The Dangerous Job of Being a British Prince

Life will probably be quite rosy for the newborn Prince George of Cambridge, but back when the title of king meant real power, it was quite dangerous to be a prince, especially a crown prince. There was always someone who wanted you dead. Pictured here are the princes Edward and Richard, sons of King Edward IV. They were kept in a tower by their uncle, who became King Richard III.

Edward senior went boating one day in 1483 and soon after became ill and died (in a rather prolonged way which to some suggests foul play) when junior was only 12.  Senior managed to make his youngest brother Richard (yes, that Richard) Protector of the young uncrowned king and that was exactly what he did, placing his nephew in the Tower of London for his own protection.  He was soon joined by his younger brother, Richard.  The coronation would secure Junior’s position as the crowned King of England never came.  Dear old Uncle Richard had the pair declared illegitimate by Parliament and was then crowned Richard III.  However, despite this, the two princes still disappeared.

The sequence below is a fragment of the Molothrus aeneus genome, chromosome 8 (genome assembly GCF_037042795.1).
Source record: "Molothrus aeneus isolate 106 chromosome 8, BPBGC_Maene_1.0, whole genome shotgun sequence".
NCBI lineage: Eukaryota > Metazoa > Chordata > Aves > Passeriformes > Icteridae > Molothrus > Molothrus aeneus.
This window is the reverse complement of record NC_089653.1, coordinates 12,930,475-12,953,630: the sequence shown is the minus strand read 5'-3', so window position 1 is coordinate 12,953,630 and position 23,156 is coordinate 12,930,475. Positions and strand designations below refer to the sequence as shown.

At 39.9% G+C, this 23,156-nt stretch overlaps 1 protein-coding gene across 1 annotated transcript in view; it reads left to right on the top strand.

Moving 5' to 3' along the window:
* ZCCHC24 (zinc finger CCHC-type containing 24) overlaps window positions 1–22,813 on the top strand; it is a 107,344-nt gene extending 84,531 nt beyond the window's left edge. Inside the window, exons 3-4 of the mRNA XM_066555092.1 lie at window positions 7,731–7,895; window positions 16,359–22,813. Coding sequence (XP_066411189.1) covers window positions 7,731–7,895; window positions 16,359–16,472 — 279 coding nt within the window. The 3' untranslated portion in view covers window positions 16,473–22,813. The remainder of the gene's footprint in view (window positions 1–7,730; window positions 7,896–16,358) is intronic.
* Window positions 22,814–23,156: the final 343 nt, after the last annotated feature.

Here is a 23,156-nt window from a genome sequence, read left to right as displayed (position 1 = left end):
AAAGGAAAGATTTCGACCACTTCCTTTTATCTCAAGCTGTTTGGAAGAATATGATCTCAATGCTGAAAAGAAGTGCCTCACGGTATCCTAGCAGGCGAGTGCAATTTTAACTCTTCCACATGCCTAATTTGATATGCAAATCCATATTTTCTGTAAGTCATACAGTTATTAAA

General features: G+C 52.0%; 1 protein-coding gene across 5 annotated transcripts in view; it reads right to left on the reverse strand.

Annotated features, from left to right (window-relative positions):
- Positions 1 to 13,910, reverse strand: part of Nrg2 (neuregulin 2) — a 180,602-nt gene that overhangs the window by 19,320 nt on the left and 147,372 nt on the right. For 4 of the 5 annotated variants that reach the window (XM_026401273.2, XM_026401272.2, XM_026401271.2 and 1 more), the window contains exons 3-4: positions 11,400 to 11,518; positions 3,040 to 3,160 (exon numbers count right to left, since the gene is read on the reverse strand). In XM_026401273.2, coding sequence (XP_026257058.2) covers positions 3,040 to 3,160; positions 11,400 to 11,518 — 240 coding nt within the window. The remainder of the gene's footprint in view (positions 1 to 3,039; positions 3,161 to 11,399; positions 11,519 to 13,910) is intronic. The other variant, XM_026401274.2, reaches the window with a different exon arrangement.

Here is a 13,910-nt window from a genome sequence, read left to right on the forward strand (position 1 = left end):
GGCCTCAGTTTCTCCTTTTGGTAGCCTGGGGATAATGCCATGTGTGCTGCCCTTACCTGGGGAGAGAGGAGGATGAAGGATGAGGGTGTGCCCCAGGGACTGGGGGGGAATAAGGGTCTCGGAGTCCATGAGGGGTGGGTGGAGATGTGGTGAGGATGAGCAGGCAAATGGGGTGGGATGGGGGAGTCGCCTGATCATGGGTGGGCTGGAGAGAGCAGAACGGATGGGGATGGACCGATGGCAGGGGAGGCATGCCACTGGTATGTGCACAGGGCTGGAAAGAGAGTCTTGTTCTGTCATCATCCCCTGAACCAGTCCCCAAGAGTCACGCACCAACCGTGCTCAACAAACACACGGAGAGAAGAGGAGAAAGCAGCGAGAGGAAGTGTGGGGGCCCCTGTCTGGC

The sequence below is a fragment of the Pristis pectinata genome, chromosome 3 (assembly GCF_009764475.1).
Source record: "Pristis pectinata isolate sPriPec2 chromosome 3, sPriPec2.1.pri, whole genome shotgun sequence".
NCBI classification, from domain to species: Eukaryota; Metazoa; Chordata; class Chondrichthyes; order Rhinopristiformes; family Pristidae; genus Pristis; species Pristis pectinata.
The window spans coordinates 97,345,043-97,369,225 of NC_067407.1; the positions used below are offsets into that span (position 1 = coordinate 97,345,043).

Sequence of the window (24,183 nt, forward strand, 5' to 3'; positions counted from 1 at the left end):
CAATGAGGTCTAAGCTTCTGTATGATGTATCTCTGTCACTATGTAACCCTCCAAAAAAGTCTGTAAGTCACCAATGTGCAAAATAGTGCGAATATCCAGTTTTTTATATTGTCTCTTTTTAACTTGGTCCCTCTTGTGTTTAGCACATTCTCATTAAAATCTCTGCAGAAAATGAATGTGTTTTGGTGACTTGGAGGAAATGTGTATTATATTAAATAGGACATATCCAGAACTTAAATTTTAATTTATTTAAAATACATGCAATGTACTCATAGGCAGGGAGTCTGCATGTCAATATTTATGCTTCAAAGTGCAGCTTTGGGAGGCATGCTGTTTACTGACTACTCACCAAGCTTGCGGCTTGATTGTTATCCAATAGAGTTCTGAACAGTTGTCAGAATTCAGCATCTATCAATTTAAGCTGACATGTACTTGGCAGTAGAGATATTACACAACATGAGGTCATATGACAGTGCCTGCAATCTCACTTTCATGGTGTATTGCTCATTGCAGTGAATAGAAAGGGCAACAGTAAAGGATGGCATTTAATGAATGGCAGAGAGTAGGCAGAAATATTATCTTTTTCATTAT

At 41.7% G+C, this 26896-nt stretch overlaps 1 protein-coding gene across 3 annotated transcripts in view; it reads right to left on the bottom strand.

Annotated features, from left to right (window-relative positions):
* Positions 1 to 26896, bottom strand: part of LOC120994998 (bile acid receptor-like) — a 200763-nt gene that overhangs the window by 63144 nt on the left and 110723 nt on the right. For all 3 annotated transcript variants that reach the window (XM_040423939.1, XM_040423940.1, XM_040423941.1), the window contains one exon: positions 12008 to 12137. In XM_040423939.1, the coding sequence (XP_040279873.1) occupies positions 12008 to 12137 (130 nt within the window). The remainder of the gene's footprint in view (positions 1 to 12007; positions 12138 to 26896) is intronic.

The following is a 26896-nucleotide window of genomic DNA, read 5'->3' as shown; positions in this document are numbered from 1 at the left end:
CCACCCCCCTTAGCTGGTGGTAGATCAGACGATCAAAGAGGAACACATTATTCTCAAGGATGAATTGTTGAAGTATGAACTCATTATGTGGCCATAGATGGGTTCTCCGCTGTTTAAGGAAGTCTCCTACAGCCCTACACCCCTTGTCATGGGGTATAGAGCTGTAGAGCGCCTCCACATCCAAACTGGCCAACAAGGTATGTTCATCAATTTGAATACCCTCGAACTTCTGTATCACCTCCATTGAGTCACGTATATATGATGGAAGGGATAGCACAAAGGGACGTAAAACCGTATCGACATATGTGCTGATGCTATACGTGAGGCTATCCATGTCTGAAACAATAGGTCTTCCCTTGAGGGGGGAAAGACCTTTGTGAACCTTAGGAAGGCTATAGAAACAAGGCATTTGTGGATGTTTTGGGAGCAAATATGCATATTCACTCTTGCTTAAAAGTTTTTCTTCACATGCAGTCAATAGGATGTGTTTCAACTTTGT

History has pointed an accusing finger directly at Richard III who, as the next in line to the throne, had the most to gain by disappearing the boys. Yet he was already king and the boys' mother later allied herself to him, hardly a sign that a doting mother might give that she believed the boys' uncle to also be their executor.  There are other names in the frame for the disappearance of the princes but my personal favorite is Margaret Beaufort, Countess of Richmond and Derby.

Read the rest of that complicated story, plus those of five other young princes who would have been better off born as commoners. Link  -via the Presurfer


Newest 1
Newest 1 Comment

The princes in the tower story is quite false but (thanks in part to Shakespeare) poor Richard III remains falsely maligned. In my freshman year of college, my history professor assigned The Daughter of Time, by Josephine Tey because it tells the REAL story of what happens (by way of a modern-day cop realizing that the case against Richard is ridiculous and never appeared during his lifetime.) But more importantly, it underscores how easily history can be twisted when the victors write their version of it.
Abusive comment hidden. (Show it anyway.)
Commenting is closed.





Email This Post to a Friend
"The Dangerous Job of Being a British Prince"

Separate multiple emails with a comma. Limit 5.

 

Success! Your email has been sent!

close window